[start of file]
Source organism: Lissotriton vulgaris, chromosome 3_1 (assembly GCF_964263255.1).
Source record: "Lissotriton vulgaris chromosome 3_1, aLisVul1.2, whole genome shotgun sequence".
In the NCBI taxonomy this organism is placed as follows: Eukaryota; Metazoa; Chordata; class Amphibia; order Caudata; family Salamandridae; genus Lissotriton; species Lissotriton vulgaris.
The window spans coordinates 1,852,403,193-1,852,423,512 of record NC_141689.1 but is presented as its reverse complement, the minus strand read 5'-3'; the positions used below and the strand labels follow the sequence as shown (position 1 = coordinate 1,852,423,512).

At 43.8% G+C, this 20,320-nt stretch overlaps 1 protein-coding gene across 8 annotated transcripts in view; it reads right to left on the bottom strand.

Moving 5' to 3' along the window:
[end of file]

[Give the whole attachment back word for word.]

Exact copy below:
Source organism: Lissotriton vulgaris, chromosome 3_1 (assembly GCF_964263255.1).
Source record: "Lissotriton vulgaris chromosome 3_1, aLisVul1.2, whole genome shotgun sequence".
In the NCBI taxonomy this organism is placed as follows: Eukaryota; Metazoa; Chordata; class Amphibia; order Caudata; family Salamandridae; genus Lissotriton; species Lissotriton vulgaris.
The window spans coordinates 1,852,403,193-1,852,423,512 of record NC_141689.1 but is presented as its reverse complement, the minus strand read 5'-3'; the positions used below and the strand labels follow the sequence as shown (position 1 = coordinate 1,852,423,512).

At 43.8% G+C, this 20,320-nt stretch overlaps 1 protein-coding gene across 8 annotated transcripts in view; it reads right to left on the bottom strand.

Moving 5' to 3' along the window: